Posts Tagged ‘Time and The Conways’

It’s About Time and Well, The Conways

Thursday, April 26th, 2012

The set was spectacular with built-in bookcases and tall windows

By Marcia E. Gawecki

Since Time, with a capital “T” got top billing in the Idyllwild Arts Theatre Department’s last show, “Time and The Conways,” (written by J.B. Priestly) you knew Time was going to be a big part of the show.

In fact, Time already mettled with the normal story sequence .

The time warp was outlined in the program featuring a sand timer on the cover: Act One began in 1919 at Kay Conway’s 21st  birthday party where you get to meet all of the Conways and their lovers. Act Two takes place 18 years later (after the Depression) when things went emotionally and financially haywire for the Conways. Act Three jumped back to later that same night of Kay’s 21st birthday, which helped to explain things.

Act One opens with a family game of charades, with Mrs. Conway, the matriarch (Jessie), and her daughters, Kay (Gemini), Hazel (Sasha), Madge (Emily) and Carol (Celeste), and her sons, Alan (Zen) and Robin (Daniel). Everyone is happy, and looking forward to the future, but without their industrialist father, who had recently died.

Alan, the eldest, seems to be apart from the rest of the family. To me, he appeared to be “slow.”

“He was the father’s favorite son,” explained Kent-Harris, who played Gerald, the Conways’ attorney. “We talked about this. Alan fought in the trenches during WWI, and must’ve had some trauma from it. And he was also devestated by his father’s death. He wasn’t ‘slow,’ his priorities had changed.”

As it turns out, Alan who comforts Kay when she awakes from a moment’s rest and is now aware of the family’s not-so-great future.

“Alan also received slights from his mother, who had definite ideas on the hierarchy of the Conway family,” said Kent-Harris.

Kent-Harris greets well wishers after the final performance Sunday

For his part, Kent-Harris said that it wasn’t hard to play the future and jump back in Time.

“Well, we had different clothes on, for one thing, and we practiced it at least six times before the dress rehearsal on Thursday night,” he said.

Rosanna, who played Joan Heiford, Robin’s wife, said that her character changed a lot, so it was easy to go back in Time.

“At first, I played Robin’s girlfriend, and was naive and idealistic,” Rosanna said. “But then, after years with an absent and alcoholic husband, you could say that I became a bitter woman.”

Time was not Rosanna’s friend.

An outsider, Joan was tolerated by the Conways, but Ernest Beevers (Lewis) was never fully accepted by them. He was poor and lacked social graces, but turned out to be the biggest surprise. Kent-Harris thought that Hazel, a great beauty, didn’t marry Ernest for money.

“He didn’t have any money in the beginning,” Kent-Harris said. “He only had one share of an old run-down paper mill. I think Hazel married him because of his persistence.”

(from L) Chase, Jessie and Sasha get tearful about their last stage performance

It appears that money was the motivating factor for Hazel, however. At the beginning of Kay’s birthday party, Hazel calls Ernest “a disgusting little man” and was rude to his face. However, only when Ernest manages to get a private moment alone with Hazel, telling her about his financial ambitions, does she start flirting with him.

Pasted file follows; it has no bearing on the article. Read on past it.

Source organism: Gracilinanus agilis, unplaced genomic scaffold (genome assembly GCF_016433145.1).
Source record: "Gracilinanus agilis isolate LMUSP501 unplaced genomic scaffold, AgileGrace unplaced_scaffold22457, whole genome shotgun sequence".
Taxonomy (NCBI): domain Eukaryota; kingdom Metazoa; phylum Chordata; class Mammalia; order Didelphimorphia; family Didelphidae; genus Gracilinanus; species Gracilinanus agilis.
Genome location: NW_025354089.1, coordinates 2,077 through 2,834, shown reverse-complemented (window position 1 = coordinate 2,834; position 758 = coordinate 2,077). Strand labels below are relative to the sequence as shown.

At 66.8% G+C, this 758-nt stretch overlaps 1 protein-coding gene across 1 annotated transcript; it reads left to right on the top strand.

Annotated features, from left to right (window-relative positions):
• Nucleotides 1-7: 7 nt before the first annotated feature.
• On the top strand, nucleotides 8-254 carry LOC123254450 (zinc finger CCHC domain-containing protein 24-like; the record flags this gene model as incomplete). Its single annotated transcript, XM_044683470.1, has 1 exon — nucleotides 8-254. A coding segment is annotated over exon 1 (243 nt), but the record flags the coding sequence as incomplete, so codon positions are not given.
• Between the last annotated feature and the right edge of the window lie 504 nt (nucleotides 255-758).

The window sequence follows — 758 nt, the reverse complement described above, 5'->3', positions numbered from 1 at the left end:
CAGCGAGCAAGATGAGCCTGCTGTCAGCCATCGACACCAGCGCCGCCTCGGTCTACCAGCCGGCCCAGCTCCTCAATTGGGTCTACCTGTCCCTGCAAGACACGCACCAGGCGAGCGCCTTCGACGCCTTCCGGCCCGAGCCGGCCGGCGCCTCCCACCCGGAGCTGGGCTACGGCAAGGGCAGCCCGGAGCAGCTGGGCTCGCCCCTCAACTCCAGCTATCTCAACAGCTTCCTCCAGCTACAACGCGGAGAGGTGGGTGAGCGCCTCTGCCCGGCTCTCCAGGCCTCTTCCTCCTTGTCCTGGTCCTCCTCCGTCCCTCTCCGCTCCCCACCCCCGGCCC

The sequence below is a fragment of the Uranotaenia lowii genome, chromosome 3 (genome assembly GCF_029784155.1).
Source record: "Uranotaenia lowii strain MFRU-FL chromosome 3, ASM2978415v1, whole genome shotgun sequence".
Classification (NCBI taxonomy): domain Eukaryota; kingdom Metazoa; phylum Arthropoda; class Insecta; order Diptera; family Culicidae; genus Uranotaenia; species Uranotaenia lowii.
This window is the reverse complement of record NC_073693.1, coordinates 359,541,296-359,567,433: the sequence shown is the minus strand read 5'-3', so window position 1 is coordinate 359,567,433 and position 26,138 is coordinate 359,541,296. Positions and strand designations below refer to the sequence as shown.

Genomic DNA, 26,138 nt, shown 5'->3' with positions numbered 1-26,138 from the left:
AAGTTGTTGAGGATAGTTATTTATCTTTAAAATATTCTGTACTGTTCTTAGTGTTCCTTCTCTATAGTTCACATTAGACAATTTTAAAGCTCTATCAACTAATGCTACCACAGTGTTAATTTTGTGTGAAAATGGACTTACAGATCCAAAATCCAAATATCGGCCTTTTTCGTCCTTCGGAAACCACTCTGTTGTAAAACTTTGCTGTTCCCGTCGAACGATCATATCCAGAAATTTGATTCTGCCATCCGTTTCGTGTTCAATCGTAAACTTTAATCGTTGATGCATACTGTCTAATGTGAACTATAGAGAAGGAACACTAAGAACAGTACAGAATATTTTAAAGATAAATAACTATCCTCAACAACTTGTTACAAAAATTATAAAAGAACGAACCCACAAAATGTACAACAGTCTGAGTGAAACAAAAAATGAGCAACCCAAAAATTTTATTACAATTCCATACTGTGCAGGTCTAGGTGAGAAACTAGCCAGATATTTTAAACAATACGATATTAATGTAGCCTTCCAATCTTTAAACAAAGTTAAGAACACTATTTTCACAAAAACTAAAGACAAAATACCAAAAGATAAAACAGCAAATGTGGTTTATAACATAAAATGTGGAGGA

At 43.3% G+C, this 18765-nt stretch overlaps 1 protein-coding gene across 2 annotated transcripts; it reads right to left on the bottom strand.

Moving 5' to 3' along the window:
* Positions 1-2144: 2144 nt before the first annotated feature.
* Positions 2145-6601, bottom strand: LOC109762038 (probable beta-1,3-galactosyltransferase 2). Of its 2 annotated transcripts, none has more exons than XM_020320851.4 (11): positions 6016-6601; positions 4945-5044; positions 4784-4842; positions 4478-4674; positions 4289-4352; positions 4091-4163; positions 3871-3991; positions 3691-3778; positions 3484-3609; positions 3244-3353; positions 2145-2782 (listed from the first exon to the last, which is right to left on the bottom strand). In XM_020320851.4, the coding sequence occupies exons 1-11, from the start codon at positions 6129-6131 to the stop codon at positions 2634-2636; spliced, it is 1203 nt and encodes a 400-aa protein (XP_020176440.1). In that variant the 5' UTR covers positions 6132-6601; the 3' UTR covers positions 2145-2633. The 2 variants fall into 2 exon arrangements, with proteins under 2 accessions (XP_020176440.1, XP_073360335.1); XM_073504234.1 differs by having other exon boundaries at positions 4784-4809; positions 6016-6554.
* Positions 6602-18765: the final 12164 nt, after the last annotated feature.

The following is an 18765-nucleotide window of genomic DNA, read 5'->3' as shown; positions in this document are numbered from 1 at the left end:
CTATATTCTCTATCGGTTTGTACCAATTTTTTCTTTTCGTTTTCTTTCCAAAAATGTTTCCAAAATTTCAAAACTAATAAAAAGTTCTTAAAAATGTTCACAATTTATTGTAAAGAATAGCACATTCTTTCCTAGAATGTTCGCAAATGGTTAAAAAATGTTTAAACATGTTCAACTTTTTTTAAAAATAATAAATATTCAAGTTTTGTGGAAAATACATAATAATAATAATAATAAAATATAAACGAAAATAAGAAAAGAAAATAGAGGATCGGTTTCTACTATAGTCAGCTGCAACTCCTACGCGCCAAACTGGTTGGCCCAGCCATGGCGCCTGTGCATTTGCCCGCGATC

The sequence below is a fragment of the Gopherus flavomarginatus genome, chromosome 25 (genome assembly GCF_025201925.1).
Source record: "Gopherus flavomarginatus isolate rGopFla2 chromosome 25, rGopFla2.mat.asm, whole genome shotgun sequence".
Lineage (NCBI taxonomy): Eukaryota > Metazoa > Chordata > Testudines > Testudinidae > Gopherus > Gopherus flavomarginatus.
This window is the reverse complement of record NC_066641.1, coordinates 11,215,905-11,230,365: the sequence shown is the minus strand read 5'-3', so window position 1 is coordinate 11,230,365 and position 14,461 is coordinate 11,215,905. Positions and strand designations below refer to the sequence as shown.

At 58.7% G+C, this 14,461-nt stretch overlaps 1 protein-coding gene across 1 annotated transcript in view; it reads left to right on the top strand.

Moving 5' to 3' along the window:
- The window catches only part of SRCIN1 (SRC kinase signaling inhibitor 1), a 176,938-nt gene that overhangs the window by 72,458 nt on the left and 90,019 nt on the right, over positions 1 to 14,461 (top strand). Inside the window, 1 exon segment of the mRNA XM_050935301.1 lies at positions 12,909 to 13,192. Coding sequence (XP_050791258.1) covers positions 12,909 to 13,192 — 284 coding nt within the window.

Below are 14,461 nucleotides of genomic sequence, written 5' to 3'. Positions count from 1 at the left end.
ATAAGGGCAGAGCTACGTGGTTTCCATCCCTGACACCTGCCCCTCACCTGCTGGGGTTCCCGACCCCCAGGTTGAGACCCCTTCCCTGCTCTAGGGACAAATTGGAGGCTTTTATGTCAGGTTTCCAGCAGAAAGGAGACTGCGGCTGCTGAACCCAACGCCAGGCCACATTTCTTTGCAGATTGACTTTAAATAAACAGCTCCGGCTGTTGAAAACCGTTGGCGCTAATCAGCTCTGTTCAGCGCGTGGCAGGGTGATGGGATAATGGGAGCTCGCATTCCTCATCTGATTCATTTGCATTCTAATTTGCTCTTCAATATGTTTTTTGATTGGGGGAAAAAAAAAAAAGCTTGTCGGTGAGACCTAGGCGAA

But for Ernest, Hazel was not a person, but a prize to be won. She was the great beauty of Newlingham, and to obtain her, would increase his social status and lead him to financial success.

And when Ernest turns out to be abusive, Hazel doesn’t leave him. Why not? Because of the money of course! Since day one, Hazel was expected to marry a rich man and travel the world. Yet, in reality, it’s not always that easy to grab the Gadsby’s of this world.  And maybe she “could hear her biological clock ticking,” so she settled on Ernest, but will not leave–until the money runs out.

“I wish the play had another weekend run,” said Kent-Harris.

He said it just got better and better each time they performed it. After awhile, the actors weren’t just reciting lines or waiting on cues, but felt like actual family and friends talking to each other.

“What I would say next came naturally because that’s what I would say if I was Gerald,” Kent-Harris said.

(from right) Jesse greets a well wisher

He thought the British accent wasn’t difficult because he heard it firsthand during summer school last year in London. He also learned a lot from British actors. And his uncle is a British solicitor, but he didn’t base his character on him.

The day after the show, Kent-Harris was going with his parents to a Democratic fundraiser hosted by Nancy Pelosi. He said he didn’t have any immediate plans to get into politics.

“My parents support my decision to become an actor,” Kent-Harris said. “However, if I can’t make it as an actor, I can always become a politician. They’re pretty much the same thing, right?”

It would be wrong to sign off without mentioning the stellar set designed and built by Bonnie and Todd Carpenter. The set consisted of one large drawing room. It was opulant, with floor-to-ceiling windows, built-in bookcases and furniture that matched the maroon and green color scheme. In fact, it wasn’t wallpaper on the walls, but stenciling.

“At one point, it looked like blood had splattered on the walls,” Kent-Harris said with glee. “So that changed things. Carol didn’t die of TB, but was murdered!  Alan was the only one who could have done it! Which explains, in a sick way, why he kept flowers on her grave all of those years.”

Copyright 2012 Idyllwild Me. All rights reserved.